POLITICO has more on Rep. Tim Murphy’s resignation: “Ironically, Murphy’s swift collapse came not because of text messages he sent to a woman with whom he was having an extramarital affair, encouraging her to have an abortion as first reported by the Pittsburgh Post-Gazette on Tuesday. In fact, fears among senior Republicans about a potential wave of negative stories on how Murphy ran his congressional office were what ultimately pushed him out the door… The Post-Gazette had reported on a June 2017 memo in which Murphy’s longtime chief of staff, Susan Mosychuk, warned the Pennsylvania Republican that he was mistreating and “harassing” staff, causing 100 percent turnover. But Mosychuk is a source of controversy herself. A number of former Murphy staffers told POLITICO that it was Mosychuk’s behavior that drove them to leave Murphy's office. And these ex-aides said the combination of Murphy and Mosychuk — who had a close personal relationship, according to GOP lawmakers and staffers — made the situation intolerable. Mosychuk was promoted to Murphy’s chief of staff in 2004, just a year after becoming his legislative director.”

OFF TO THE RACES: Marsha Blackburn is in, Bill Haslam is out

POLITICO: “With Republican Senate primaries from West Virginia to Montana promising to pit Trump-inspired insurgents against more mainstream candidates, Democrats are considering ways to step in and wreak some havoc. The idea: Elevate the GOP’s most extreme option in each race, easing Democrats’ path to victory in a range of states tilted against them.”

The New York Times: “Republican leaders in Congress are under attack from all sides of their own party, battered by voters from the right and left, spurned by frustrated donors and even threatened by the Trump White House for ineffective leadership and insufficient loyalty… Republicans are increasingly mystified by their own grass roots, an electorate they thought they knew, and distressed that a wave of turnover in their ranks could fundamentally change the character of Congress. They fear that the inchoate populism that Mr. Trump personifies, and which Mr. Bannon is attempting to weaponize against incumbents, is on the march.”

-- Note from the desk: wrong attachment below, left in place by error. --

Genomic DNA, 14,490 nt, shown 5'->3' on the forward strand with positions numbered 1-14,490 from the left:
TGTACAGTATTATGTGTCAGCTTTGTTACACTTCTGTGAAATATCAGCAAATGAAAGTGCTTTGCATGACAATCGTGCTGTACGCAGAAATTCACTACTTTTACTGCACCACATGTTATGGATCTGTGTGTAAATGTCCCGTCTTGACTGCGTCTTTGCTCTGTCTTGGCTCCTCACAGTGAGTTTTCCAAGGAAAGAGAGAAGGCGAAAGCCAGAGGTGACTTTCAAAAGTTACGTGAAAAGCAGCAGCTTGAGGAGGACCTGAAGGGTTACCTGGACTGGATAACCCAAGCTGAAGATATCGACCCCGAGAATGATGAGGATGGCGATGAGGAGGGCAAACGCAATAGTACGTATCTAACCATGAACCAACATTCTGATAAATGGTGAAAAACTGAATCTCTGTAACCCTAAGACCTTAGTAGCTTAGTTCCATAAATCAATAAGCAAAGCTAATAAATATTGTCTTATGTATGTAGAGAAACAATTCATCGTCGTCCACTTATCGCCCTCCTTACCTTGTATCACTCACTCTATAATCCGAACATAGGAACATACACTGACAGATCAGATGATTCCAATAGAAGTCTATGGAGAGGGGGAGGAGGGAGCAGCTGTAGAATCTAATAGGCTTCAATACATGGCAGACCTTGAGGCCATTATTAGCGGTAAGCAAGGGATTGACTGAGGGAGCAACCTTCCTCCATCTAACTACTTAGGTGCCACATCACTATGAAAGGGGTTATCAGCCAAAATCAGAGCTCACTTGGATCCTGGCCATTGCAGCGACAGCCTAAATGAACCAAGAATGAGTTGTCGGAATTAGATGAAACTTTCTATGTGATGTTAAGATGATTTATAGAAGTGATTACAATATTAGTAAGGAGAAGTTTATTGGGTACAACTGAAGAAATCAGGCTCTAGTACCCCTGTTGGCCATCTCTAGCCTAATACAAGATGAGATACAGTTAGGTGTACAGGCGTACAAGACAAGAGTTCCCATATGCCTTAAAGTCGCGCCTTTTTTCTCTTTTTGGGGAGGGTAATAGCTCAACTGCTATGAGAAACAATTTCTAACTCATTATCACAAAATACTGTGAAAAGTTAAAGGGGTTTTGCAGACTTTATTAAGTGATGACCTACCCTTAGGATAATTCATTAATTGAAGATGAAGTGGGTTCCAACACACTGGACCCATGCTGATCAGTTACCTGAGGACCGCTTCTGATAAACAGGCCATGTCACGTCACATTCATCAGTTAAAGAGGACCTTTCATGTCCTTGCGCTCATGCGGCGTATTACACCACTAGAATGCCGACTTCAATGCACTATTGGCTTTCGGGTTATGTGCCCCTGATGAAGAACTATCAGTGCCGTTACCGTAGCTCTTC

Don’t miss Dante Chinni’s look at how both parties are trying to reclaim their 2016 defectors in the Detroit suburbs.

AL-SEN: asks: Can the GOP weather the Roy Moore storm?

MO-SEN: From POLITICO: “The Republican establishment pick to take on Democratic Sen. Claire McCaskill quietly reached out to former White House chief strategist Steve Bannon last week — the latest step taken by concerned Republicans to counter Bannon’s threats to wreak havoc across the Senate landscape in 2018… Hawley’s allies in Missouri are worried Bannon — who is recruiting challengers to incumbent Republican senators around the country — could back former state GOP chair Ed Martin, now a prominent Trump surrogate, in a primary. Martin said in a text message that he was still looking at a run.”

SC-GOV: Donald Trump will campaign for Gov. Henry McMaster later this month, writes The Post and Courier.

TN-SEN: Marsha Blackburn is in (and Bill Haslam is out.)

VA-SEN: Tim Kaine’s re-election campaign announced that it has raised more than $12.4 million this cycle, and it has more than $8 million cash on hand.

VA-GOV: The president tweeted yesterday: “Ralph Northam,who is running for Governor of Virginia,is fighting for the violent MS-13 killer gangs & sanctuary cities. Vote Ed Gillespie!”

More, from the Richmond Times-Dispatch: “While former President George W. Bush will appear with Gillespie at a fundraiser in Richmond this month, as yet there is no word about a Trump campaign event with Gillespie. In response to the president's endorsement, Northam tweeted: "TBH (to be honest) I've been expecting this" and provided a link where his supporters could donate to his campaign.”

WV-SEN: “Several of Donald Trump's most generous and influential donors are wading into West Virginia's increasingly nasty Senate GOP primary, according to new financial disclosures that reveal that the powerful Mercer family has donated to Rep. Evan Jenkins' Senate campaign,” writes McClatchy. “Robert, Diana and Rebekah Mercer have each given Jenkins $5,400, the maximum individual contribution, even as Breitbart head Steve Bannon--who is generally very close to the Mercers—has so far appeared aligned with Jenkins' chief rival in the race, West Virginia Attorney General Patrick Morrisey.”